Computer Science Stack Exchange is a question and answer site for students, researchers and practitioners of computer science. Join them; it only takes a minute:

Sign up
Here's how it works:
  1. Anybody can ask a question
  2. Anybody can answer
  3. The best answers are voted up and rise to the top

Is there a general method to solve the recurrence of the form:

$T(n) = T(n-n^c) + T(n^c) + f(n)$

for $c < 1$, or more generally

$T(n) = T(n-g(n)) + T(r(n)) + f(n)$

where $g(n),r(n)$ are some sub-linear functions of $n$.

Update: I have gone through the links the provided below and also sifted through all the recurrence relations in Jeff Erickson's notes. This form of the recurrence is not discussed anywhere. Akkra-Bazi method applies only when the split is fractional. Any poignant reference will be apprieciated.

share|cite|improve this question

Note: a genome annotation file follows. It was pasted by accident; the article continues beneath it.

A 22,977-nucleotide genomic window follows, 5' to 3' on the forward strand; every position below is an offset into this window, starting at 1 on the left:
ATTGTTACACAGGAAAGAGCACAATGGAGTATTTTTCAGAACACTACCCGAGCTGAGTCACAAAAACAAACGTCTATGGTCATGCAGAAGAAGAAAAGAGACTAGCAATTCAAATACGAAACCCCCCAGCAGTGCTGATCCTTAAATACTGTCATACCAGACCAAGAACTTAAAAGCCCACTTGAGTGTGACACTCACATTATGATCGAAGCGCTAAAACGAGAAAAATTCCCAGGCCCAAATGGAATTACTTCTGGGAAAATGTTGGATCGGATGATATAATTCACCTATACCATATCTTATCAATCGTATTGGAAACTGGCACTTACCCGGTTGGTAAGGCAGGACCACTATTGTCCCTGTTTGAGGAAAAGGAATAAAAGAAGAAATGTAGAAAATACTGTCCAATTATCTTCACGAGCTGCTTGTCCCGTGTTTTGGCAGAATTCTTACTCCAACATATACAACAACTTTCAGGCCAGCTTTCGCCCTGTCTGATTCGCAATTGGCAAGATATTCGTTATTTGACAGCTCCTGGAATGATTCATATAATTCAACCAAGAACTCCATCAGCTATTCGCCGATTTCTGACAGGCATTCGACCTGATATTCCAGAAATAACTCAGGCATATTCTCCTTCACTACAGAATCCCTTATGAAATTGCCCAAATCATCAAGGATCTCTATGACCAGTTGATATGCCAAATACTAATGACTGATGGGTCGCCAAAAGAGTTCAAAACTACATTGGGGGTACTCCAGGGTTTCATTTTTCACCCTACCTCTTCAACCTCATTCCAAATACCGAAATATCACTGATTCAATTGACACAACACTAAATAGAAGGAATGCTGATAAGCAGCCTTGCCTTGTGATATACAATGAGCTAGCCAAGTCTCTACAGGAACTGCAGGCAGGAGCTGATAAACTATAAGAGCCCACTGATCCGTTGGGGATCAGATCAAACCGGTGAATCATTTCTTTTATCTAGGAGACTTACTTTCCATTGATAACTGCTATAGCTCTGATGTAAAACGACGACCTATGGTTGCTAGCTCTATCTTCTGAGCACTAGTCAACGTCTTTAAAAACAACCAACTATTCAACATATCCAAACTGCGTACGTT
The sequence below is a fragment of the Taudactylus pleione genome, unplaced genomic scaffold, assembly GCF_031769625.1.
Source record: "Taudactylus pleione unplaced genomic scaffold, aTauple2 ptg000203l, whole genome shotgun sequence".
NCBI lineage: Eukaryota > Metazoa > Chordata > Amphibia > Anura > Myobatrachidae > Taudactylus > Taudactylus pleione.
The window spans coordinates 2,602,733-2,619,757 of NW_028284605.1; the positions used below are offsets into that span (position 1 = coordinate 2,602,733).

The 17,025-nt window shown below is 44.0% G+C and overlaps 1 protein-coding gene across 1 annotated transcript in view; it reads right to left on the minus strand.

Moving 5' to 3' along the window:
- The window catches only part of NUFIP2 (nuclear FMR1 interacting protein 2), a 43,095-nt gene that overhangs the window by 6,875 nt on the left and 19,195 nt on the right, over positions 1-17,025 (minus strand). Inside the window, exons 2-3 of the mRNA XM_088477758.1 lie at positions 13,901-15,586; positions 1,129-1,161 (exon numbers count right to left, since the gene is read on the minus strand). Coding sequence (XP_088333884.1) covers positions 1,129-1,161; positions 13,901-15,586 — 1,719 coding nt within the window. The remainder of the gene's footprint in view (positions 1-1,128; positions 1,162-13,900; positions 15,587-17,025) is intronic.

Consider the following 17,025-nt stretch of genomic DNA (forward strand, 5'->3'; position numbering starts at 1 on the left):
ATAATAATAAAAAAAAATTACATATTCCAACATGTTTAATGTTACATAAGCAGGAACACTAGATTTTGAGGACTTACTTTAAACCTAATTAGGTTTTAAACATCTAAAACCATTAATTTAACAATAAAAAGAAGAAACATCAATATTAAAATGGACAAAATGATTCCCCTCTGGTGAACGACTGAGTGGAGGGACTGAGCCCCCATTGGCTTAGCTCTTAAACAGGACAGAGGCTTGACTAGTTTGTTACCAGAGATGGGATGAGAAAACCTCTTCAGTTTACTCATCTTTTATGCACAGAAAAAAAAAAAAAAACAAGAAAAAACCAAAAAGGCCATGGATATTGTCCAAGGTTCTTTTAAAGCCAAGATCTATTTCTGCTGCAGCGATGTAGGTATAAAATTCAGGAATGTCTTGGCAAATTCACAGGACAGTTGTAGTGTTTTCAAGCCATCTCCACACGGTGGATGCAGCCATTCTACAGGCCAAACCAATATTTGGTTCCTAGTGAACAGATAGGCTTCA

Try generating functions. – saadtaame Feb 25 '13 at 17:00
Does the Akra-Bazzi method apply? It only gives $O(\cdot)$ estimates, but that might be enough. – vonbrand Feb 25 '13 at 17:02
Since you did not include much of an attempt to solve your problem on your own, we have litte to work with. Let me direct you towards our reference questions which cover problems similar to yours in detail. Please work through the related questions listed there, try to solve your problem again and edit to include your attempts along with the specific problems you encountered. – Raphael Feb 25 '13 at 17:07
@Raphael, I can't see how the simple recursion problems in reference posts can help the OP? I can't see how this question is easy one and if this is really easy question why we can not see similar comment as yours in too many other simple question, I think this question after some research deserves to be asked in – user742 Feb 28 '13 at 9:48
Check out Tom Leighton's handouts on "Notes on better master theorems for divide-and-conquer recurrences", they are available on the 'net. Perhaps you can adapt the proof of Akra-Bazzi there to your case. – vonbrand Mar 7 '13 at 18:48

Your Answer


By posting your answer, you agree to the privacy policy and terms of service.

Browse other questions tagged or ask your own question.